The central stance in all the literary forms seems to be to face the stark realities of life, to take suffering as it comes, and to learn to accept the unheroic status man seems to have been assigned in the absurd universe in which he is condemned to live. Drama of the post-modern period brings a still sharper focus on all these aspects than do its counterpart forms of poetry and novel. And to do that, drama of this period has been more daring than the other two; it has been more innovative in technique, more shocking in defying social and moral conventions.
Drama of the post-war period shares, in some ways, the dominant spirit of the age we have witnessed in novel and poetry from the 1950’s onward. One thing that seems common to all the three is their concern with life at the elemental level—with life bare and bony, wholly demystified and demythologized, and with questions raised at the existential plane, and without any attempt to seek soothing escape or magic solution to the problems of existence.
When John Osborne’s (1929-94) Look Back in Anger was opened at the Royal Court Theatre on May 8, 1956, it at once made an impression that a dramatic revolution was afoot in England. The play was published in 1957. The early audiences did, however, feel shocked, as well as its more sensitive critics, into deeper response. The play shook the middle-class values of the “well-made play” founded by Ibsen and practiced in England by Shaw and Galsworthy. The audiences saw in Osborne’s play a new kind of drama which addressed “the issues of the day.” What was new about this drama was neither its politics, nor its technique so much as its alarm in rancour, language, and setting. The New Theatre ended the reign of country drawing-room setting with its moral cant and its sherry. It introduced instead the provincial bed-sitter with its abusive noises and its ironing-board. The conventional theatrical illusion of neat and stratified society was replaced by dramatic scenes of untidy and antagonistic social groups, grating upon one another’s nerves. There may not have been any change in the social class of these characters, but there had, decidedly, come about a change in their assumptions and conversations. Other plays by Osborne include Epitaph for George Dillon (1957; pub. 1958), The Entertainer (1957), Luther (1961), Inadmissible Evidence (1964), A Party for Me (1965), West of Suez (1971), A Sense of Detachment (1972) and Watch It Come Down (1976). His autobiographies A Better Class of Person (1981) and Almost a Gentleman (1991), and a miscellany of reviews and letters, Damn You, England (1994), too, make interesting reading.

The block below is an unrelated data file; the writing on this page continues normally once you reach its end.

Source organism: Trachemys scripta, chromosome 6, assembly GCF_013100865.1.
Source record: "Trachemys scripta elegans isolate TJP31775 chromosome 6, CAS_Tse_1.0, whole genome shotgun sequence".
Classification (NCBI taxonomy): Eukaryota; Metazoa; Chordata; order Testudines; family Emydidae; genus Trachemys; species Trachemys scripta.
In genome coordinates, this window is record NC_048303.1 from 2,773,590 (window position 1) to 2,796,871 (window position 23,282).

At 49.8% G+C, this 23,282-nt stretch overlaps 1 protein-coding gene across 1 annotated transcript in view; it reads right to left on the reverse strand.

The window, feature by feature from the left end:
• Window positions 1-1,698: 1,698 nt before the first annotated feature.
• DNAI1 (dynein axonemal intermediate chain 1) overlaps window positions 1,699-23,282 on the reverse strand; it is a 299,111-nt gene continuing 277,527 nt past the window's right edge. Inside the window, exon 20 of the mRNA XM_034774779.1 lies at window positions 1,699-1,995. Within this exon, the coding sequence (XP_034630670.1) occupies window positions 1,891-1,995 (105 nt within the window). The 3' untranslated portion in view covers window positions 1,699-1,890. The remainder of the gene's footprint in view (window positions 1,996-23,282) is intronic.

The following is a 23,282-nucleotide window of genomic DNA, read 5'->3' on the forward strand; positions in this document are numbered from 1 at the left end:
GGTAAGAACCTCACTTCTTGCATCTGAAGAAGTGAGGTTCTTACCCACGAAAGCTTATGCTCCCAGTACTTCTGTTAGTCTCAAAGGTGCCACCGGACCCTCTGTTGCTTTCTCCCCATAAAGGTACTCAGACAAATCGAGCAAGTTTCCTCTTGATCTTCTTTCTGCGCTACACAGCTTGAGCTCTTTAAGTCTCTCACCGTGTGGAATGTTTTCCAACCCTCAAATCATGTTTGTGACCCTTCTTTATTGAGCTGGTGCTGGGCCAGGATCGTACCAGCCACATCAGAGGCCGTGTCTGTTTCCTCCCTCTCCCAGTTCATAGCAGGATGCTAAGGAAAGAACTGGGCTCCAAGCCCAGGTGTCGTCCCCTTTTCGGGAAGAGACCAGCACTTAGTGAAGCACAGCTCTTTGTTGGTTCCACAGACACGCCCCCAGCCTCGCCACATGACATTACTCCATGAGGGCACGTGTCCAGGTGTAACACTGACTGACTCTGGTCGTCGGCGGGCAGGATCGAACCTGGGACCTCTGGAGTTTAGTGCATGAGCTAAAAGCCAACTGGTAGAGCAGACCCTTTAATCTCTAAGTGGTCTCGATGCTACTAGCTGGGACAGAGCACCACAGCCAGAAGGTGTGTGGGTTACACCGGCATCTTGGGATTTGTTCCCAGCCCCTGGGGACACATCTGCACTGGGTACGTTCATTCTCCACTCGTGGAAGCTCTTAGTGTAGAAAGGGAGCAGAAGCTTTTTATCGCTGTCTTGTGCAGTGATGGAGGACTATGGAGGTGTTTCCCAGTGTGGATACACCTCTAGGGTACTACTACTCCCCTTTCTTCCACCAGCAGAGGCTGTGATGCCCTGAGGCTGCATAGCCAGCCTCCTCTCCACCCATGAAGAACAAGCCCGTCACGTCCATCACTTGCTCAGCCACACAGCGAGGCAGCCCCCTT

Although considered a foreign influence (because Waiting for Godot reached England via France), Samuel Beckett (1906-1989) was, in fact, the real pioneer of the New Theatre in Europe, including England. His much more radical drama than Osborne’s had been launched quite a few years earlier than Osborne’s. His Waiting for Godot was staged in Paris in 1953, and then in London (at the small Arts Theatre) in 1955, and had created sensations all over Europe, which must have influenced the composition of Osborne’s play as weli. Beckett was an Irish by birth, but from 1937 onward permanently resided in Paris, wrote his drama as well as fiction in French, only later to be translated in English. Earlier, he had worked with his fellow Irish writer James Joyce and his Parisian circle, becoming a part of the polyglot and polyphonic world of literary innovation. Beckett’s plays include, besides Waiting for Godot (1955), Endgame (1957), Krapp’s Last Tape (1960), and Happy days (1962). His Come and Go (1967) is a stark ‘dramaticale’ with three female characters and a text of 121 words. Then there is the even more minimal Breath (1969), a 30 second play consisting only of a pile of rubbish, a breath, and a cry. There is also a play called Not I (1973), a brief, fragmented, disembodied monologue by an actor of indeterminate sex of whom only the ‘Mouth’ is illuminated. All these plays are revolutionary in different ways.